Is Life Really Getting More Expensive?

If you feel like the middle-class squeeze is getting tighter, you are not alone.  The numbers don’t lie: Life really is a more expensive than it used to be.
Let’s look at what life costs now compared to 20, 50 and 80 years ago.
1. Housing
Today, the Great American Dream of buying a house is out of reach for many median-income families. Consider these numbers:

Median home price in 1940: $2,938
Median home price in 1970: $23,600
Median home price in 2000: $119,600
Median home price in 2018: $368,500

If we’d adjust these numbers for inflation, the median home price in 1940 would only be approximately $40,000 in 2018 dollars. This explains why the average home buyer in 2018 is 44, as opposed to the average home buyer in 1981, aged 25-34.

2. Consumer prices
Even after adjusting for inflation, today’s dollar buys much less than it did 50 or 25 years ago.  For example, a gallon of gas in 1994 cost just $1.06.  In late 2018, the average price for a gallon of gas was $2.88, a full 75% higher than it would be if only adjusted for inflation.
Simply put, purchasing basic necessities today takes more money than it did for past generations.

3. Education
Education in today’s market is more expensive than ever. In 1971, a year of tuition at Harvard University cost students just $2,600 and jumped to $43,280 for the 2016-2017 academic year.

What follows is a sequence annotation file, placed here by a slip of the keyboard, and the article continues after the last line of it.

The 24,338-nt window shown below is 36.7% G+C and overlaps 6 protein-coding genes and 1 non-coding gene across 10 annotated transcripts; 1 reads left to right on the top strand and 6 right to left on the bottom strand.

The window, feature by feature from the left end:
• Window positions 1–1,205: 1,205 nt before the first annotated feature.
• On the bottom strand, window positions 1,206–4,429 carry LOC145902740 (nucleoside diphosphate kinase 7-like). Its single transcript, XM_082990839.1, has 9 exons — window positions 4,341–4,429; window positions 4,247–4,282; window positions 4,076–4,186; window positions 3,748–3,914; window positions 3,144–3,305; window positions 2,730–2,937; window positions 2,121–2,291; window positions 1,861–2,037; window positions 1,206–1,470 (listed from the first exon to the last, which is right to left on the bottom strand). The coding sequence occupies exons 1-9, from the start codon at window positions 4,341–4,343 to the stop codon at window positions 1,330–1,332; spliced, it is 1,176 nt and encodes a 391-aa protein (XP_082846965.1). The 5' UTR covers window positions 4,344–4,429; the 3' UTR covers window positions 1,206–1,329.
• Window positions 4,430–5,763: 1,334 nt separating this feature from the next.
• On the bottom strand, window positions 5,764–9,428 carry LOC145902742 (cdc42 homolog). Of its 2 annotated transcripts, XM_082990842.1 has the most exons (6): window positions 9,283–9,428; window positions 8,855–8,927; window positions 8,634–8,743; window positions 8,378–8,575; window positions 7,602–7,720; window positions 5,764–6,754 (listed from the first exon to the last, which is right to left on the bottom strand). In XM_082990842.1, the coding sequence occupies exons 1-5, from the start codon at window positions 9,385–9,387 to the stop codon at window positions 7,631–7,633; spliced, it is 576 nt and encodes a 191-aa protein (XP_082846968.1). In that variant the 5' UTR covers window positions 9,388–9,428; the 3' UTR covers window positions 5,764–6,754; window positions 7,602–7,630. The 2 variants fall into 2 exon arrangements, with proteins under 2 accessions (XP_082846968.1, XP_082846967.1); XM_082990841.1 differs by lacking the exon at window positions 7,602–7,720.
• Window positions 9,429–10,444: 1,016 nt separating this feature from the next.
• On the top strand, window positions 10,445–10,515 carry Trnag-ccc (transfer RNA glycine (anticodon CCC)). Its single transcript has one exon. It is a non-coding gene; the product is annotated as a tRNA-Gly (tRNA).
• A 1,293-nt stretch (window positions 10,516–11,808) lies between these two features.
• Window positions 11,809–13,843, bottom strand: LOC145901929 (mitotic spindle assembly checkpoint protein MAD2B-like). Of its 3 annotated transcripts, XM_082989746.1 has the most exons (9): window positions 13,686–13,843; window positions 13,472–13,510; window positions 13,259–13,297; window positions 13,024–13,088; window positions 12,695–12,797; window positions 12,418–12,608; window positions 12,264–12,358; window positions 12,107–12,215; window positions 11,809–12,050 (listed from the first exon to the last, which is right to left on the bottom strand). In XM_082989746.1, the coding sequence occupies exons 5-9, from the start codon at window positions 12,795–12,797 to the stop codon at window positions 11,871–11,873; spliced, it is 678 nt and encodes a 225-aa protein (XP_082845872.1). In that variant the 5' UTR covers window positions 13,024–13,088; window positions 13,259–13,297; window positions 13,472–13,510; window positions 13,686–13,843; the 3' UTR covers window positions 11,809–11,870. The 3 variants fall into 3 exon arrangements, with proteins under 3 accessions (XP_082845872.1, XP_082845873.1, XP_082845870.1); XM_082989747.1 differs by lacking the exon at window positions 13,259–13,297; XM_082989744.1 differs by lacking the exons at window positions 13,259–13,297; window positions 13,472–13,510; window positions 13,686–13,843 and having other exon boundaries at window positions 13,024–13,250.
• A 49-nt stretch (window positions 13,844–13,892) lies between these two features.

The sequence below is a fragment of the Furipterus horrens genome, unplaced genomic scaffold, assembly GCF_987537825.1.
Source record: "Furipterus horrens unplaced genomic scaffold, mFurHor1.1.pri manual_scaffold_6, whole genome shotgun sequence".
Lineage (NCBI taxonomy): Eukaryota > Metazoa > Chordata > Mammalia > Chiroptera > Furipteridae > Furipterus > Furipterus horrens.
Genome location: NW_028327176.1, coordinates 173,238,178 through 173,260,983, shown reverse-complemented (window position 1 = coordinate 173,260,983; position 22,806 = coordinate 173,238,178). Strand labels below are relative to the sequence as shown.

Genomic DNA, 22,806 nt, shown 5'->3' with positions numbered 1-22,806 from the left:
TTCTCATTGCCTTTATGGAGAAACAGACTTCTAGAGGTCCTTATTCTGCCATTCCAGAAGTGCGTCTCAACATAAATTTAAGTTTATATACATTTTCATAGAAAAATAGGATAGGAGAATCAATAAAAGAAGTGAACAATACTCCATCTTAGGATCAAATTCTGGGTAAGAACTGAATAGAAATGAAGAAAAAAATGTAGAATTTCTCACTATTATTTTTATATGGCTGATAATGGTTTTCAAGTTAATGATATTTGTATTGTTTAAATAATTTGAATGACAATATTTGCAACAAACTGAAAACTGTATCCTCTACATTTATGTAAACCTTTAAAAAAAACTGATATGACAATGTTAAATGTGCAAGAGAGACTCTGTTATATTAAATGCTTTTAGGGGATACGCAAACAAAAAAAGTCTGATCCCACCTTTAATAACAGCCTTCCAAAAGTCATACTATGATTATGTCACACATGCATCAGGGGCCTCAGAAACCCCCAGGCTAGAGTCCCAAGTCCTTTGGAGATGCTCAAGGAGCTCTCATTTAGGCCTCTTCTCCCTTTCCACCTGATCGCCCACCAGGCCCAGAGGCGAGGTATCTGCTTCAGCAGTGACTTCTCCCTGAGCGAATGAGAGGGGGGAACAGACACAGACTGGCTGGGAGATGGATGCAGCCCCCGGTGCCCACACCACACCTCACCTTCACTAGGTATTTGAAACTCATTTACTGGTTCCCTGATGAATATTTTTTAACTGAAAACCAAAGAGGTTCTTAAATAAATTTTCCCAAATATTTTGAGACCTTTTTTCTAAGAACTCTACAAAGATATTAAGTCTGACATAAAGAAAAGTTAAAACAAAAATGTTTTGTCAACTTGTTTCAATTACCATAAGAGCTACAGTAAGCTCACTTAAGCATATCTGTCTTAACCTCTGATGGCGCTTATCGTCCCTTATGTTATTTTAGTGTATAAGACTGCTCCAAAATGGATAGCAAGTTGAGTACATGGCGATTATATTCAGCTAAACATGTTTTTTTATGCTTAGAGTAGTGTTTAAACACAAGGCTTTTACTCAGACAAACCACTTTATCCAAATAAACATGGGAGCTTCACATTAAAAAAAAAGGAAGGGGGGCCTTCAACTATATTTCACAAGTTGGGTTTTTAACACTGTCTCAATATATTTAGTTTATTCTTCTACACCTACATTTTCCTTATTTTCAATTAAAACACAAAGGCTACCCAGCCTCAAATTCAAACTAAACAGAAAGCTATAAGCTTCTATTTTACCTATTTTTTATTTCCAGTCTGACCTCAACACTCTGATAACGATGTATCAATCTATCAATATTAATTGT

The rising cost of higher education has led Americans to owe a collective $1.4 trillion in student loan debt.  It is also taking a lot longer to pay it off.
According to the Census Bureau, today’s average wage-earners pull in just 10% more than they did in 1970.  Meanwhile, prices of homes have risen at a much quicker rate.

Regardless of your life stage or circumstance, it is crucial to build and maintain an excellent credit score. This enables you to purchase your first home and/or take out other large loans with the best terms.
You may also want to consider a major move to a city or suburb with lower housing costs.  If you move from New York City to a nearby suburb, for example, you can save more than $71,000 annually in housing costs, even with heightened transportation costs.
If you would rather not commute, you can move farther away and start over.  You will be able to work at a lower-paying job, since moving from a big city can slash your living costs by up to 45%.
You may even be able to keep your current job in a new town; lots of jobs today are mobile, or even allow you to work from home.
There is no way to fight the rising cost of living, but with some careful planning, you too can achieve the Great American Dream.

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